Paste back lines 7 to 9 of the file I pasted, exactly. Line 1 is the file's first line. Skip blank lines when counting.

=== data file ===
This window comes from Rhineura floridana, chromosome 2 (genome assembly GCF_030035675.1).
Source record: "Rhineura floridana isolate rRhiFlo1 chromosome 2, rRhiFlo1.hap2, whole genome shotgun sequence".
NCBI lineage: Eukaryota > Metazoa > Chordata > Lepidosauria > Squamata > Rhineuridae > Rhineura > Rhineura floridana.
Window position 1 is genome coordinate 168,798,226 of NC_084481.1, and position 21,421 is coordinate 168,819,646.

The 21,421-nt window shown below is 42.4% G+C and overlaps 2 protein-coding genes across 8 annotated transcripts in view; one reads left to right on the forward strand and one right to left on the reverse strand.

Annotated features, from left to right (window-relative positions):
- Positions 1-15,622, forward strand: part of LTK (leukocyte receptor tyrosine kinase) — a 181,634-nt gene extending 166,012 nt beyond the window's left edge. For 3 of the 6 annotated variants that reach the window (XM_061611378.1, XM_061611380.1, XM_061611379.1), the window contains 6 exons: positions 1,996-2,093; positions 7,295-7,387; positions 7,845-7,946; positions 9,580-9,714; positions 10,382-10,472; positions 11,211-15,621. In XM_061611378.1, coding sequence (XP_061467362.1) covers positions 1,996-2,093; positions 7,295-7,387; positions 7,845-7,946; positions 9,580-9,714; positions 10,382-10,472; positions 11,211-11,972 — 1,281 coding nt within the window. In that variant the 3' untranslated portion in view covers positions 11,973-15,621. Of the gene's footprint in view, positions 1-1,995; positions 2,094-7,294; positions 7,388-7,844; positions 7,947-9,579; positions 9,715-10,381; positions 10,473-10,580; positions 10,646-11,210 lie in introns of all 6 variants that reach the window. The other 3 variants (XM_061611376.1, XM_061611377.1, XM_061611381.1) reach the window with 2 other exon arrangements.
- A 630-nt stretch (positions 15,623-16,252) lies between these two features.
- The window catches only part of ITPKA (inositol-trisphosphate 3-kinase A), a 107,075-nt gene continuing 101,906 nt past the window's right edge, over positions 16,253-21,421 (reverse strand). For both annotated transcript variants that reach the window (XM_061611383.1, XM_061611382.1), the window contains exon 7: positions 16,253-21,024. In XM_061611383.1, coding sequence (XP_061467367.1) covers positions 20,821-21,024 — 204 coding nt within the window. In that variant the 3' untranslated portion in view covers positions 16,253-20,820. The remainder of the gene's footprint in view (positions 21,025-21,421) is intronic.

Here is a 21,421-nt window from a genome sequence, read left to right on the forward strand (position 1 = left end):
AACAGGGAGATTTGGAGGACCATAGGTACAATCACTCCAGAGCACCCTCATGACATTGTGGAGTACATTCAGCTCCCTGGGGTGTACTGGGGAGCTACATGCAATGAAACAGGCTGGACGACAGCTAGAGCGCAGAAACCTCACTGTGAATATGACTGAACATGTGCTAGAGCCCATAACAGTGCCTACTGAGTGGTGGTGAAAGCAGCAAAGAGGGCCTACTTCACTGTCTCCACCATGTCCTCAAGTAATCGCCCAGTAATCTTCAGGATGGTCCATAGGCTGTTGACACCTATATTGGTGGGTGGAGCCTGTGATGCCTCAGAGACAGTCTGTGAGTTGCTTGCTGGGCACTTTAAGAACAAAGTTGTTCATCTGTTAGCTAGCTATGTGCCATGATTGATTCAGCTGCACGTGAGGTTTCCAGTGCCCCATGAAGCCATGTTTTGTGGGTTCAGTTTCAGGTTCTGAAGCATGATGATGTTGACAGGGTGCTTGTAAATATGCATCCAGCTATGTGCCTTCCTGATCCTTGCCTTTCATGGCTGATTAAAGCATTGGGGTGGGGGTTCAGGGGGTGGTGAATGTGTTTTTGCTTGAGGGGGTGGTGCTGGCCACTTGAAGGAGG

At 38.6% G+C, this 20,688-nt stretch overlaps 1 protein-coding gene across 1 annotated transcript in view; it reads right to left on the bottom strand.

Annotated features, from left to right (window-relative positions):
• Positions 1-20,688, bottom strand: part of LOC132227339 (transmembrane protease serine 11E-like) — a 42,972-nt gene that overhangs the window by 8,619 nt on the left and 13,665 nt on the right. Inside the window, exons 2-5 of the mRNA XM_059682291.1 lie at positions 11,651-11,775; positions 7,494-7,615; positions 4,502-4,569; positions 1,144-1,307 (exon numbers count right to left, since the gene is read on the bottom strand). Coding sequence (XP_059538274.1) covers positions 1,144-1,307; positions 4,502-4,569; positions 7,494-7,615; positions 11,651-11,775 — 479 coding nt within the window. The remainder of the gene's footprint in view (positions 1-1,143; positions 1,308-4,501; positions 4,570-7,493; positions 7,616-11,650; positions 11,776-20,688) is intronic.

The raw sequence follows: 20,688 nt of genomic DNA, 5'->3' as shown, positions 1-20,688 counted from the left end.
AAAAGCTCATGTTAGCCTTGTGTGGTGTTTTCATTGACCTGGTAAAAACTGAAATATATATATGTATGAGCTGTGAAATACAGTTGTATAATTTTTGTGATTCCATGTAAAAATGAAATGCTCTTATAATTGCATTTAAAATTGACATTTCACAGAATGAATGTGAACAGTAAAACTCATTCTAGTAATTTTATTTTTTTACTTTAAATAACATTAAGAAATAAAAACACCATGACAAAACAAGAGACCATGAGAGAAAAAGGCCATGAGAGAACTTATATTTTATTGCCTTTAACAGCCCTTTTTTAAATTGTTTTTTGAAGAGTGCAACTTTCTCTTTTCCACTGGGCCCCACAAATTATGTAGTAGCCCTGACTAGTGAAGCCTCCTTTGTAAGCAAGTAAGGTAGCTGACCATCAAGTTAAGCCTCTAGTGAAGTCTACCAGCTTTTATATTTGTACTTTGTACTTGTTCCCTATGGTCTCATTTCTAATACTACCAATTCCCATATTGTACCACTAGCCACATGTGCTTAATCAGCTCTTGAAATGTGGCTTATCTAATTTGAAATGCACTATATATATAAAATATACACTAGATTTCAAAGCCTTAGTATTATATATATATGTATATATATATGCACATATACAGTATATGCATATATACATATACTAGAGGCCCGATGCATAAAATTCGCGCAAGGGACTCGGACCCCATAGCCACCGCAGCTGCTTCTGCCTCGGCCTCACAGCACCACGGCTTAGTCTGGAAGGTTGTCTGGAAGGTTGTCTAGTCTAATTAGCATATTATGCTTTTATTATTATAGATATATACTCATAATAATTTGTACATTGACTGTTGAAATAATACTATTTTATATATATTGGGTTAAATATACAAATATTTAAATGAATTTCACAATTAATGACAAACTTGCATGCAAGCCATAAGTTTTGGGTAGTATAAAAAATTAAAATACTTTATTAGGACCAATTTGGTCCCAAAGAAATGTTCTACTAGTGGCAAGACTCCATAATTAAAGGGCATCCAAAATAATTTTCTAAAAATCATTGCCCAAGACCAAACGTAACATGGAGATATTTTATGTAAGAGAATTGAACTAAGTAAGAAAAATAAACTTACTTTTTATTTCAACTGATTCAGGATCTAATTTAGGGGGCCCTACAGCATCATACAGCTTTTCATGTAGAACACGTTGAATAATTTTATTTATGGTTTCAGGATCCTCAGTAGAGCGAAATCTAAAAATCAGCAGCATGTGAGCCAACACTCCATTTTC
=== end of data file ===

- Positions 1-15,622, forward strand: part of LTK (leukocyte receptor tyrosine kinase) — a 181,634-nt gene extending 166,012 nt beyond the window's left edge. For 3 of the 6 annotated variants that reach the window (XM_061611378.1, XM_061611380.1, XM_061611379.1), the window contains 6 exons: positions 1,996-2,093; positions 7,295-7,387; positions 7,845-7,946; positions 9,580-9,714; positions 10,382-10,472; positions 11,211-15,621. In XM_061611378.1, coding sequence (XP_061467362.1) covers positions 1,996-2,093; positions 7,295-7,387; positions 7,845-7,946; positions 9,580-9,714; positions 10,382-10,472; positions 11,211-11,972 — 1,281 coding nt within the window. In that variant the 3' untranslated portion in view covers positions 11,973-15,621. Of the gene's footprint in view, positions 1-1,995; positions 2,094-7,294; positions 7,388-7,844; positions 7,947-9,579; positions 9,715-10,381; positions 10,473-10,580; positions 10,646-11,210 lie in introns of all 6 variants that reach the window. The other 3 variants (XM_061611376.1, XM_061611377.1, XM_061611381.1) reach the window with 2 other exon arrangements.
- A 630-nt stretch (positions 15,623-16,252) lies between these two features.
- The window catches only part of ITPKA (inositol-trisphosphate 3-kinase A), a 107,075-nt gene continuing 101,906 nt past the window's right edge, over positions 16,253-21,421 (reverse strand). For both annotated transcript variants that reach the window (XM_061611383.1, XM_061611382.1), the window contains exon 7: positions 16,253-21,024. In XM_061611383.1, coding sequence (XP_061467367.1) covers positions 20,821-21,024 — 204 coding nt within the window. In that variant the 3' untranslated portion in view covers positions 16,253-20,820. The remainder of the gene's footprint in view (positions 21,025-21,421) is intronic.